Before I get deep into the review, I want to put some context on the situation that I am in. Racing Simulators and I do not agree with each other most of the time, and we shift to a firm dislike when the time comes for us to get close. Whether that’s the simulators actually expecting me to complete a difficult task, or myself expecting to have fun with said game, either way, the experience is mostly...ok, pretty much always discouraging. Test Drive: Ferrari Racing Legends makes no exception of that, but I find myself still able to actually sit down and race around without wanting to snap the controller in half. Let me explain.
Upon booting the game up, it seemed like there was something lacking, like…excitement. When you start up Forza for the first time, you hear that engine roar, followed by stunning graphics and an overall vibe that the game is going to rock. With Test Drive: Ferrari Racing Legends, the intro video just seemed plain, and unexciting. My expectations of this game were poor to begin with, and with the degrading intro, I didn’t see those expectations changing. When I jumped into the main menu, I did what anyone would do and start a career. You have three time periods to play in, starting way back in the classic era, right up to modern-day vehicles. Although, I should note that the only thing you drive are Ferraris. I decided to start off with the Modern era, and upon entering a race, I was given a pretty standard mission to pass all other cars and place in first, like you would expect in any type of racing simulator. For a first mission, this should be a piece of cake, but after several failed attempts and a few PG rated outbursts, I quit. My rage induced feelings on the overly aggressive racing experience only got worse when I found out Test Drive’s setting was on “easy”. The game was overly frustrating due to the fact that you needed absolutely perfect driving and the ability to control your vehicle like a master. Not only that but the opponents were very aggressive as well, and you often failed the race when your car swerves half off the track.
"Ultimately, Test Drive: Ferrari Racing Legends slipped underneath the radar for a reason..."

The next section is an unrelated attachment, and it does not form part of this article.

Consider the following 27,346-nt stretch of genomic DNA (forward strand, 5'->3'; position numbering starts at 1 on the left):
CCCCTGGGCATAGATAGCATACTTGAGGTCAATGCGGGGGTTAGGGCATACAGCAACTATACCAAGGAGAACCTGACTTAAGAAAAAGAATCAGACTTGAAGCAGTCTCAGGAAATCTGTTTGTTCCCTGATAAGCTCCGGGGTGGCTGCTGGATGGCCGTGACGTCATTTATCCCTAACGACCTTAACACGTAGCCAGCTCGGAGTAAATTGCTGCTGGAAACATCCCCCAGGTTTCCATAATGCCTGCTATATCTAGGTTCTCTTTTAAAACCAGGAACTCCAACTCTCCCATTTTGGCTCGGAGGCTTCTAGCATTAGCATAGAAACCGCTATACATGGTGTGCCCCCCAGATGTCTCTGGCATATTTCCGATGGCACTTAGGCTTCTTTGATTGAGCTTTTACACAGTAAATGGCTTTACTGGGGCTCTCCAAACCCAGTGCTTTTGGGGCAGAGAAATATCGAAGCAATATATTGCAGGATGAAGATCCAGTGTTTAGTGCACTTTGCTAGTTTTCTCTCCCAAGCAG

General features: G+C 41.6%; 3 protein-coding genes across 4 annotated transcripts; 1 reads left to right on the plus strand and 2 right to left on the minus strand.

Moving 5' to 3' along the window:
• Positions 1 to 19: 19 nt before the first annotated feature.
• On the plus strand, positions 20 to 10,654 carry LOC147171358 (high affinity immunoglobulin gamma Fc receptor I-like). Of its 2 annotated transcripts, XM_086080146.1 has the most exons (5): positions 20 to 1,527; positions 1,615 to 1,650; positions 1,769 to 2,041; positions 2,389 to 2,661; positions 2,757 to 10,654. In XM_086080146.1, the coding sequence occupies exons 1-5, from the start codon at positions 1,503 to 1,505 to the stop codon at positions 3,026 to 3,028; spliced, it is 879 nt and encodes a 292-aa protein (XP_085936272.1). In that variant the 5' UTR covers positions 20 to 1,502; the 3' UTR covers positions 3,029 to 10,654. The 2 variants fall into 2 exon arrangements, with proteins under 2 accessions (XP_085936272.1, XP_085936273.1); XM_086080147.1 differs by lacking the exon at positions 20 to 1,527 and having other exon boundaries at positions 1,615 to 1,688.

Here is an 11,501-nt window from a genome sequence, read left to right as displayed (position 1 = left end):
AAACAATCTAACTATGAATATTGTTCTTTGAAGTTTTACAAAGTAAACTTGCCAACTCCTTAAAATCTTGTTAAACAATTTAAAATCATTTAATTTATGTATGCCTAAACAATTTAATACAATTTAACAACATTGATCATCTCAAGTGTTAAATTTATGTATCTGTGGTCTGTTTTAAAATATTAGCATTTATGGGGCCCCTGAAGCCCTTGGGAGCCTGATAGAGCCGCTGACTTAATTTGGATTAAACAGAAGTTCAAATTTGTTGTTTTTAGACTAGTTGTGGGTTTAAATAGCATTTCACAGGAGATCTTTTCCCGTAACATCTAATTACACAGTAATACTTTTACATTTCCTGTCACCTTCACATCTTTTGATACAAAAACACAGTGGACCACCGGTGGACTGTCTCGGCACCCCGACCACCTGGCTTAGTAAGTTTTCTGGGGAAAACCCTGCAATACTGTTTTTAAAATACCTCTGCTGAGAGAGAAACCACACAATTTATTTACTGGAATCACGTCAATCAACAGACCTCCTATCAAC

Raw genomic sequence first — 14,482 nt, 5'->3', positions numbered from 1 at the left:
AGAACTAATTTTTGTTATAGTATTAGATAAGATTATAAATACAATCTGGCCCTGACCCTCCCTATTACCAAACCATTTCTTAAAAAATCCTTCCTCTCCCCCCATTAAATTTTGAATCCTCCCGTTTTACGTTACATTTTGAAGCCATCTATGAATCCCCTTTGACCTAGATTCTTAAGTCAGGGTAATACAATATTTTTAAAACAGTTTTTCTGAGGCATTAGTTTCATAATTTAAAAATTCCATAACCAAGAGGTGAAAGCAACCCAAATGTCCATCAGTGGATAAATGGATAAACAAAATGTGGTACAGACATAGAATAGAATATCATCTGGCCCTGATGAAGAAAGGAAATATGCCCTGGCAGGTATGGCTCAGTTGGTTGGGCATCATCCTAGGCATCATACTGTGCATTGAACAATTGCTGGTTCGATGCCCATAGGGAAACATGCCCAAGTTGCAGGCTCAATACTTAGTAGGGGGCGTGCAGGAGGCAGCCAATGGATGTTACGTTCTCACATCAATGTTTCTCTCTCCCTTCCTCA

Before wanting to take the game out and use it as a coaster, I decided to give the Classic Era a try. Good thing I did too because the game was actually easier. The opponents didn’t seem as aggressive, and the experience was an enjoyable one. It even felt like I was starting to get the hang of the game. As I continued on, Legends did get progressively harder, but it didn’t feel like I was left out to starve as it did in the Modern Era. After several play-throughs on certain tracks, I was able to turn corners sharper, and overall just maneuver the car easier around obstacles such as sharp turns and other vehicles. I was actually having fun on a racing simulator, and finally began getting good at the racing simulation aspect of the game. To this day, I am still unable to perform well on most of the modern day tracks, but with time and practice, I believe I will be able to best that.
Multiplayer in this game is exactly how you would expect it; you race against friends to see who comes first. You can put A.I. bots on the track to help toughen the race, or you can search online for other players. After several failed attempts to find anyone online playing this game, I decided to race with a friend to determine who would come first. It was fun, but with only one game mode for multiplayer (which was just pure racing), the experience was short-lasting, and repetition set in rather quickly.